i?3&3tAL ACCOUNTING OFFICE WASHPNGTOM,D.C. 20548 DEFENSE DIVIS1ON Commanding General, Air Force Logistics Command Wright-Patterson Air Force Base, Ohio 45433 Attention: MCIML Dear Sir: Since July 1966, the Air Force has negotiated at least four contracts for remanufacture of snow removal equipment. The four contracts negotiated with thtishkosh Truck Corporation, Cshkosh, Wisconsin, were FOg603-67-D-0003, FOg603-67-D-0099, F0%03-69-D- 002, and F09603-70-D-1210, These contracts were issued by the P Warner Robins Air Materiel Area and were administered by the LP efense Contract Administration Service. All contracts were nego- tiated fixed price. The contract prices included costs to replace nonserviceable tires, and the contractor usually installed a complete set of new tires on each remanufactured vehicle. We believe substantial savings are possible if rebuilt tires are used for this purpose rather than new ones. To the extent tires cannot be rebuilt, some savings can still be realized if new tires are obtained through the General Services Administration Federal Supply Schedule rather than through the contractor. In order to demonstrate the savings which can be realized, we compared the prices paid for new tires under contract F09603-69-b 0002 with the prices shown in the Federal Supply Schedule for both rebuilt and new tires, The contract authorized the purchase of 608 new tires for $173,930. SAVINGS FQSSIBLE BY USING REBUILT TIRES Our review showed that had rebuilt tires been used instead of new tires, $137,000 would have been saved. Prices for rebuilding tires as shown in the Federal Supply Schedule are substantially lower than the prices for the 608 new tires. Differences range from about $1.26 to $244 a tire depending on size. Rebuilding services are offered by four companies less than 85 mile:; from the contractor. 50 TH ANNIVERSARY 1921- 1971 jo93 To determine potential savings, if all of the 608 replaced tires could have been rebuilt, we used prices shown in GSA Region 5 Federal Supply Schedule for May 1969 through April 1970. The following com- parison shows differences between the prices shown on work requests for new tires and costs for rebuilding. Unit price Number Rebuilding of On work price Unit price Total tires Tire size requests (note a> difference difference 12 12.00-20 $1-63 $37.10' $125.90 $ 1,510.80 46 12.00-20 164 37.10 u6.90 5,837.4-O * 36 14.00-20 280 58.68 221.32 7,967.52 124 14.00-20 278 58.68 219.32 qlg5.68 74 14.00-24 309 6'+d'9 244.21 18,071.54 J& 14.00-24 307 64.79 242 .,2x 76,538.36 608 -"F= $137,121.30 "Contractors listed in the Federal Supply Schedule offer discounts ranging from 50 to 62 percent. An average of 55 percent was used to arrive at these prices. PISEWTIRES LESS COSTLYWHEN F'URCHASED FROM GENERALSERKCCESADMINISTRATION We recognize that not every tire removed from the vehicles can be rebuilt. However, even if none of them met rebuilding require- ments, about $49,000 could have been saved by purchasing new tires through the General Services Administration Federal Supply Schedule. We compared prices shown in the work requests under contract FO9603-69-D-0002 with prices shown in the Federal Supply Schedule, Federal Supply Classification Group 26, Part II, for new tires based on size and ply rating. The following table shows constructed savings, - 2 - Number Unit price of On work Total tires Tire size requests FSS Difference difference 12 12,00-20 $163 $107.23 $55.77 $ 669.24 46 12.00-20 164 107.23 56.77 2,611.42 36 14.,00-20 280 195.12 84.88 3,o55.68 124 14.00-20 273 1grj.12 82.88 10,277.12 74 14.00-24 309 223.41 85.59 6,333.66 316 14.00-24 307 223.41 83.59 26,414.44 608 $49,36+, We did not attempt to construct potential savings under the other contracts. ADMINISTRATIVE VIEWSANDOUREVALUATION Purchase of tires through Federal Supply Schedule sources In view of these potential savings, we directed an inquiry to the contracting officer, Warner Robins Air Materiel Area, Robins Air Force Base, Georgia. We asked what consideration was given to procurement of new tires through Federal Supply Schedule sources and rebuilding of old tires as opposed to procurement of new tires. In a letter dated May 11, 1970, (attached), the Director, Procure- ment and Production, stated that consideration is given to the procure- ment of tires through the Federal Supply Schedule. However, the delivery offered in the supply schedules has not been compatible with required dates for delivery of tires. Contract FO9603-69-D-0002provided for the contractor to deliver remanufactured vehicles in about 90 days after arrival at the contrac- tors' plant. The Federal Supply Schedule for new tires in effect at the time provided for delivery from 10 to 60 days after the date of order, and the current schedule requires delivery within 30 days. The supply schedule for rebuilt tires provides for pickup and delivery within 7 to 25 days. There would appear to be ample time to obtain both new and rebuilt tires through Federal Supply Schedule sources and -3- furnish them to the contractor without conflicting with the delivery of the remanufactured vehicles. Rebuilt tires The Director stated that the use of rebuilt tires on heavy snow removal vehicles is not feasible because the service life is question- able, and operational failures cannot be tolerated due to the limited number of snow removal vehicles in the Air Force. The Federal Supply Schedule, we note, includes rebuilding ser- vices for tires as large as 33.5-33 on heavy earthmoving and special purpose equipment and guarantees rebuilding tires against defects in materiel and workmanship. This seems to establish the companies' confidence in using recapped tires on heavy ecpxipment. In recent years our office has issued four reports to the Congress on rebuilding tires. In June 1966, we reported that substan- tial savings could be attained by rebuilding motor vehicle tires within the Air Force, The Air Force was in'general agreement with our findings, and as a result of the report, Technical Order 36~32-1-11 was issued. The Air Force policy, as stated in this order, is to rebuild tires whenever possible rather than buy new tires. ' Our most recent report to the Congress, "Opportunity for Improving Results of Tire-Rebuilding Programs in J&rope," issued January 1971, pointed out that substantial savings could be attained by more exten- sive programs for rebuilding used tires. The Department of Defense concurred in our recommendations and stated that additional DOD policy on vehicle-tire standards and on the use of rebuilt tires was in order. We believe that had there been any serious question regarding the service life of rebuilt tires that the Department of the Air Force and the Department of Defense would not have been in agreement with the conclusions and recommendations stated in the above report. We cannot envision an Air Force installation which does not have the capability to change and repair tires on any of its equipment. This capability, it seems, would even be required to overcome downtime caused by defects which sometimes occur in new tires. The Director also advised that rebuilding service is not readily available in the vicinity of the contractor due to the size of the molds required to accommodate the tires. This does not seem to be the case since four companies within 85 miles oflthe contractor offer -4- f f to rebuild tires of the sizes in question. Buckley Air National Guard Base, Colorado, obtains rebuilding services from a companylocated 1,200 miles from the base with pickup and delivery being made every 21 days. ' Tread design The Director stated that certain tread patterns are prescribed for use on vehicles which are operated on and around airfield runways and taxi areas. Buckley Air National Guard Base, Colorado, has eight snow removal vehicles. The tread design of the tires mounted on this equipment varies between some of these vehicles; however, each of the vehicles has tires with similar tread design. Apparently, no one particular tire is required, provided the tread design meets foreign object damagerequirements. Tires on these eight vehicles were manufactured by six different companies. These were at least four different tread designs on these vehicles. Two of the vehicles had one.tire each that had been rebuilt. CONCLUSIONS ANDRECOMME8DATIONS We do not believe that the views of the Director of Procurement an's Production, Warner Robins Air Materiel Area, are valid regarding contract F09603-69-D-0002. Substantial savings can be realized by purchasing new tires from Federal Supply Schedule sources and by rebuilding tires whenever they meet rebuilding requirements. We recommendthat procedures being followed in replacement of tires on heavy snow removal equipment be reviewed in view of the potential economies involved. Wewould appreciate your commentson this matter and advice as to any actions you plan to take as the result of this letter. A copy of this letter is being sent to the Secretary of the Air Force. ssociate Director Attachment - 5- DEPARTMENT OF THE AIR FORCE HEADQUARTERS WARNER ROBINS AIR MATERIEL AREA (AFLC) ROBINS AIR FORCE BASE, GEORGIA 31093 SUBJECT’- Informal Inquiry Dated 6 March 1970, Contract F09603-69-D-0002, Oshkosh Truck Corp, Oshkosh Wisconsin TO: Air Force Audit Staff U S General Accounting Office Field Operations Division 1. Your informal inquiry dated 6 March 1970 regarding subject contract was acknowledged by interim reply dated 25 March 1970. The referenced contract contemplates the remanufacture of snow removal vehicles to a "like new" condition and the vehicles carry the same manufacturer's warranty as a new vehicle. During remanu- facture the vehicles are disassembled to the bare frame. All worn parts and assemblies are replaced during reassembly as required to assure a "like new" vehicle. Firm Fixed Prices for the remanufacture of the vehicles are based on the contractor furnishing all required supplies and services regardless of the condition of the vehicle when input to the contractor's facilities. The Government cannot forecast the type, size or quantities of reparable vehicles to be remanufactured. Special handling is necessary for certain unique requirements such as the vehicle tires. During remanufadture, the tires are installed pursuant to Section 3 para 3-2 of Technical Order 36Y32-l-11. Directional and non-directional tires with varying tread depth cannot be intermingled. The Administrative Contracting Officer at DCASD-Milwaukee issues work orders authorizing new tires only when the contractor cannot assemble a matching set of serviceable tires from those received on input vehicles. When negotiating prices on work requests the Administrative Contracting Officer is authorized to recognize reasonable, allowable, material handling and general and administrative charges. The quantity of snow removal vehicles in the Air Force inventory is the minimum necessary to support existing aircraft. This requires maximum remanufacturing effort during the summer months each year. The short period of time in which the vehicles can be brought from and returned to the Arctic locations creates a delivery problem of tires as well as a problem for delivery of other parts and components from subcontractors. The contract carries a production delivery time of 90 days from receipt of the vehicles in the contractor's facilities. 2. In answer to question one, consideration is given to utilization of the Federal Supply Schedule for procurement of tires. In many cases, however, the delivery offered in the supply schedules has not been compatible with required dates for delivery of tires. All factors are considered when approving the work request. Cost and delivery schedules for the tires are paramount in the decision as to source of supply which will be in the best interest of the Government. 3. In answer to question two, replacing tires at the installation on an as,needed basis is not compatible with "like new" remanufacture of the vehicle. The remanufactured vehicle would not carry a new vehicle warranty on‘&ansmission, axles and drive line components if the vehicle was not equipped with serviceable tires. In many cases remanufactured vehicles are not returned to the base or even the same major command from which they originated. Often the vehicles are received at contractor's facility with tires that have no additional service life. The vehicles must be completely serviceable at the time they are returned to the Northern and Arctic bases. The need for vehicles during the fall and winter seasons will not permit the down time necessary for the bases to purchase tires after receipt of remanufactured vehicles. 4. In answer to question three, the use of recapped tires on heavy snow removal vehicles is not considered feasible. As stated above, operational failures cannot be tolerated due to the limited number of snow removal vehicles in the Air Force fleet. The service life of recapped tires used on these vehicles would be questionable. Due to thd size of the molds required to acconrmodate the tires involved, recapping service is not readily available in the vicinity of the base or of the contractor. 5. In answer to question four, all new tires are standardized according to the vehicle type and size. In order to prevent foreign object damage to aircraft, certain tread patterns are prescribed by T.O. 0.3GY32-l-11, para 2, 9.e., for use on vehicles which are to be operated on and around airfield runways and taxi areas. Dual-wheel axles are prohibited. All 54,000 pound Gross Vehicle Weight (GVW) plows (Rotary and Displacement) are equipped with four 14.00 x 24, 20 ply, Goodyear Hi-Miller All Weather (Diamond) tread tires, complete with tube and flaps. All 34,000 pound GVWRotary type plows are equipped with four 14.00 x 20, 18 ply, Goodyear tires of the same tread pattern as 54,000 pound GVWvehicles, with tubes and flaps. Since the 34,000 pound GVWDisplacement type plows are used primarily for clearing access roads , parking areas and residential (family housing) areas, use of dual wheel' axles may be authorized. Either four or six tires may be installed, depending on the requirement of the using command. These are Firestone "On-Highway" tread, size 12.00 x 20, 14 ply, complete with tubes and flaps. 6. In answer to question five , DCASD-Milwaulcee has verified that old tires are disposed of according to normal plant clearance procedures specified in the Contracts for disposition of excess GFP, condemned property, salvage or scrap, 7. Please advise if additional information is required or if further assistance can be rendered. *.,.,.?. ,%nUl FOR TEE COMH4NDER 3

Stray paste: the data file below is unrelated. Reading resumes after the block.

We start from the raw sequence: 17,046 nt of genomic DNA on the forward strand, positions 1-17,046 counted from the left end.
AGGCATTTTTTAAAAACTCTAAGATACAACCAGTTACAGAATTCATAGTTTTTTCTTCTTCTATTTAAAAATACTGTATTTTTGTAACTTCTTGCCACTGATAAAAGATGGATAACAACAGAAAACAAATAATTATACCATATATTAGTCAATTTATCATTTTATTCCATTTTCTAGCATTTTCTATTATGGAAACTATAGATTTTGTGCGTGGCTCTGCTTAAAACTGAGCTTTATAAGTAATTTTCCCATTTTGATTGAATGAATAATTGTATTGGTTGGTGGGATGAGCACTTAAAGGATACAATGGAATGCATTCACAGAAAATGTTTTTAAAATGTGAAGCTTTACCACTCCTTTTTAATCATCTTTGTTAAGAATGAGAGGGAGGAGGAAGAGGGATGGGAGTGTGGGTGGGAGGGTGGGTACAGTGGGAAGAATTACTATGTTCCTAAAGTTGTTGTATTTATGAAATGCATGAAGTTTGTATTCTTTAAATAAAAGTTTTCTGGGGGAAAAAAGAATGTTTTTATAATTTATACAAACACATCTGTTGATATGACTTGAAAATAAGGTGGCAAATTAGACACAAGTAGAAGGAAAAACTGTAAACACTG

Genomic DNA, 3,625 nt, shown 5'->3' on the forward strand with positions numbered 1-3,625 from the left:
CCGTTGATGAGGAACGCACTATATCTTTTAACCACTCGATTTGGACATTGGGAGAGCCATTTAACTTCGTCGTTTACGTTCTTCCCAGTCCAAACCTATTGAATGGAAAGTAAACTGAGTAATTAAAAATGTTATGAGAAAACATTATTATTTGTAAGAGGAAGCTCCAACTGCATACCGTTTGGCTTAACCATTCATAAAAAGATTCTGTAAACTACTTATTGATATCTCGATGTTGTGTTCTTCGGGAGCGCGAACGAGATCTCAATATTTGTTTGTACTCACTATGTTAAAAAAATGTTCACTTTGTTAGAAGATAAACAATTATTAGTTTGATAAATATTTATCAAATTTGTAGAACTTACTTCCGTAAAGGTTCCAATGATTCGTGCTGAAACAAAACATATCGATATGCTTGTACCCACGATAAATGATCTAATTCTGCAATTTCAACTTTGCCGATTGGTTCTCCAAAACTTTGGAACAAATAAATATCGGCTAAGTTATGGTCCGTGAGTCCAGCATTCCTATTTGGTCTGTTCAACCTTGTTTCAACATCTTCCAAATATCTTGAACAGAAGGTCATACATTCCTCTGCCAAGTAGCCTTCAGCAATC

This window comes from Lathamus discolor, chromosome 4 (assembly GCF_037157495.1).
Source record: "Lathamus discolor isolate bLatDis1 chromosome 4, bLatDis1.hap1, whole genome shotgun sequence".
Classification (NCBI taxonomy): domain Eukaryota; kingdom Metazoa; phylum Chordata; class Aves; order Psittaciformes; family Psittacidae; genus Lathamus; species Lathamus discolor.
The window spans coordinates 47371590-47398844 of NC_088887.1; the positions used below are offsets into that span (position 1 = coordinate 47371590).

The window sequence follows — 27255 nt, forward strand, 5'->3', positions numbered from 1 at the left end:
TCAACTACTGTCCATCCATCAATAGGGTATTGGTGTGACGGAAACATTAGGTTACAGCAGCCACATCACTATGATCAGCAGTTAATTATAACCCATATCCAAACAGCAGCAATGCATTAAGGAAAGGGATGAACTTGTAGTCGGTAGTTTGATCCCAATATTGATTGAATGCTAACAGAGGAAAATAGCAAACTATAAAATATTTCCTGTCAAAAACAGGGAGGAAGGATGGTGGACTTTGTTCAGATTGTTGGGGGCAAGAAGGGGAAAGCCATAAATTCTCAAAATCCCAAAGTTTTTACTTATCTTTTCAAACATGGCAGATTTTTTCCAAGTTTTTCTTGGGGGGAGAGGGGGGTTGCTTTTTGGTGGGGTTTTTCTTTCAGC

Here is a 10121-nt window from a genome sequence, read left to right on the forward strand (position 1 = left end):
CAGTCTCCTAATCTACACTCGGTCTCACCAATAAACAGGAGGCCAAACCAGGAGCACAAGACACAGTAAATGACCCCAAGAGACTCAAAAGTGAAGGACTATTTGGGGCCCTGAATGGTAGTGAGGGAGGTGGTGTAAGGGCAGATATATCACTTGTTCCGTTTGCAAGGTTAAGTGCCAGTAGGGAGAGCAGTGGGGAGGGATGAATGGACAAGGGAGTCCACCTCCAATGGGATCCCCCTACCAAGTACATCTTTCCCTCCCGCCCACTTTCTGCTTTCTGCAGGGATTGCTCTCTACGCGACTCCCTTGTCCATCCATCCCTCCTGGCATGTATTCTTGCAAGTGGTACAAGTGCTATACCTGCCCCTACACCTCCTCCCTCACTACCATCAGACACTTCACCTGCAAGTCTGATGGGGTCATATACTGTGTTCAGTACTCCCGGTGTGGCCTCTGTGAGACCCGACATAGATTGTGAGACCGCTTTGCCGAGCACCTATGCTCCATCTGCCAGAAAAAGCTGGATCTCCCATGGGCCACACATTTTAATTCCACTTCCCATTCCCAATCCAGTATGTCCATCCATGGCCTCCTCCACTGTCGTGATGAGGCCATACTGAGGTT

Purchase of Tires for Heavy Snow Removal Vehicles by the Department of the Air Force
Published by the Government Accountability Office on 1971-02-23.
Below is a raw (and likely hideous) rendition of the original report. (PDF)